|"They" are absorbingly frightening.|
I picked this one up on one of those ten-films-on-two-disks malarkey's in Walmart. "Wes Craven Presents". It never sounds good, does it? On face value this had no right to be good.
But damn, it is.
Beginning some twenty years previous, little Billy Parks has a monster in his closet, only no one will believe him. It's a strong start. Young Billy, played by Alexander Gould (voice of Nemo, Find Nemo) gives a strong performance from a young actor, 8 at the time. The opening is, honestly terrifying, ranking up there with openers like Nightmare on Elm Street.
Cut to 20 years later, and we're all grown up. Protagonist, Julia, played by Laura Regan (Dead Silence / Minority Report TV series) is friends with slightly deranged Billy, who promptly kills himself after announcing that he was marked by "They" when he was younger.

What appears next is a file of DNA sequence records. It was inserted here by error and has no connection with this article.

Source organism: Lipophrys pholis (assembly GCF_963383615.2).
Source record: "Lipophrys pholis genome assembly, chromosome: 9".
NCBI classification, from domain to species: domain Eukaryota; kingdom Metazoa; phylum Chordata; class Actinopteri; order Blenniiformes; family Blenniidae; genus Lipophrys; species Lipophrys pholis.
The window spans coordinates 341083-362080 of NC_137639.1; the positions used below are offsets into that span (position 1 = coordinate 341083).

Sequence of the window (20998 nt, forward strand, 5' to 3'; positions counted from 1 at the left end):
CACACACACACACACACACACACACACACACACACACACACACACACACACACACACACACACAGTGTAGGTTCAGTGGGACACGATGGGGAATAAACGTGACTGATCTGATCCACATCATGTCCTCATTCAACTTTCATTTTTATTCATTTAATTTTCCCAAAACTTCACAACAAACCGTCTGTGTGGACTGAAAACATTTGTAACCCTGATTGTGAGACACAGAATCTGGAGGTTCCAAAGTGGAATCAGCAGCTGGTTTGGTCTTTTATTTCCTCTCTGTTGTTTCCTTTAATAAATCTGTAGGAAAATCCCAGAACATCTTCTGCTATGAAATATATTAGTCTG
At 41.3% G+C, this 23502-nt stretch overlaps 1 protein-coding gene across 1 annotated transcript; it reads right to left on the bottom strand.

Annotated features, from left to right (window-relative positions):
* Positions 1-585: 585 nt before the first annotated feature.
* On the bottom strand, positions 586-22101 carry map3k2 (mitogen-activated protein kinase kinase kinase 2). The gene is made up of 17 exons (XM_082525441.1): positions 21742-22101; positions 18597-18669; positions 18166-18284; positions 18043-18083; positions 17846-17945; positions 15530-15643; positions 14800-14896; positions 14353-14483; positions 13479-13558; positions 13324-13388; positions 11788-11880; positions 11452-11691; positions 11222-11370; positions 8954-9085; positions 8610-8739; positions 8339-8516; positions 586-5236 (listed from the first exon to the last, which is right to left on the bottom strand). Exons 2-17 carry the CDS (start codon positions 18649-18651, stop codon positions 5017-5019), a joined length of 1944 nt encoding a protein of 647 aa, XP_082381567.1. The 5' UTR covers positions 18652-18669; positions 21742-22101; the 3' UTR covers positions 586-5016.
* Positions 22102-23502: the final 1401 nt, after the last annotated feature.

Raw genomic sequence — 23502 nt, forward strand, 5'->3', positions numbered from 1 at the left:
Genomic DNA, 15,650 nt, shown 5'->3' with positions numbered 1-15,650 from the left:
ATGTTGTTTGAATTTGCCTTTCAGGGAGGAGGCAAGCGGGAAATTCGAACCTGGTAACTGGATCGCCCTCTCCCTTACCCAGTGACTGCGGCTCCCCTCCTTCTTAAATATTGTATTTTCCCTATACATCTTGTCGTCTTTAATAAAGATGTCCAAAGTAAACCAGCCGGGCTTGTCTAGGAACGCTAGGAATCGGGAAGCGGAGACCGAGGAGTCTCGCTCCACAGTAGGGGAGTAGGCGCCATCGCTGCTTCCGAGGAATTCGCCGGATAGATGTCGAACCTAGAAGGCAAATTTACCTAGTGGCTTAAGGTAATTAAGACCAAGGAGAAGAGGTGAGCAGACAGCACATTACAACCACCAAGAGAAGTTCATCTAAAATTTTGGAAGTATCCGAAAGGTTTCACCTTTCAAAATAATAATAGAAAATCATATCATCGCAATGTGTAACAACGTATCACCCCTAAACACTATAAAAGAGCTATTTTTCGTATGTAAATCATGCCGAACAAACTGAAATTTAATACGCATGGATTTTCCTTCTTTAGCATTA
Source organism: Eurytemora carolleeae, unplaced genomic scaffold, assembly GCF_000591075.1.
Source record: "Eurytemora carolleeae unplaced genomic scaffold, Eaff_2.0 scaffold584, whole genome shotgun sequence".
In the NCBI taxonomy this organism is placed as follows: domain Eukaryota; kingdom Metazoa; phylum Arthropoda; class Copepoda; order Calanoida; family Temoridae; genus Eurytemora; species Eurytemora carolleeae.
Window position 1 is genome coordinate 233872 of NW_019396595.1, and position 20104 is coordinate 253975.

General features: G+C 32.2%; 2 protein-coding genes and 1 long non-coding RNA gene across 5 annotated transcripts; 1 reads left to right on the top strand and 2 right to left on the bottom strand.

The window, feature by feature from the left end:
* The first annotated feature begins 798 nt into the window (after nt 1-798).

This turns the narrative to Julia, and Billy's other friends, Sam and Terry, and allows them to decide whether there is a monster in the closet, or if Billy's psychosis has, well, rubbed off on them.
Directed by Robert Harmon (The Hitcher / Nowhere to Run), the film is deeply atmospheric. It's true to say that there are some standard horror tropes - running up the stairs, not running away, being stupid - but largely this is forgiven in the story telling. It relies on fear, not jump scares.
The acting is pretty decent all round (particularly creepy artist, Sam). The special effects are extremely well used. Underlying CGI, which isn't great is hidden in darkness and shadows with great effect.
|Ethan Embry as Sam|
All round this is a good film. It scares. It's intense. I'd like a sequel, to be sure, and definitely check it out.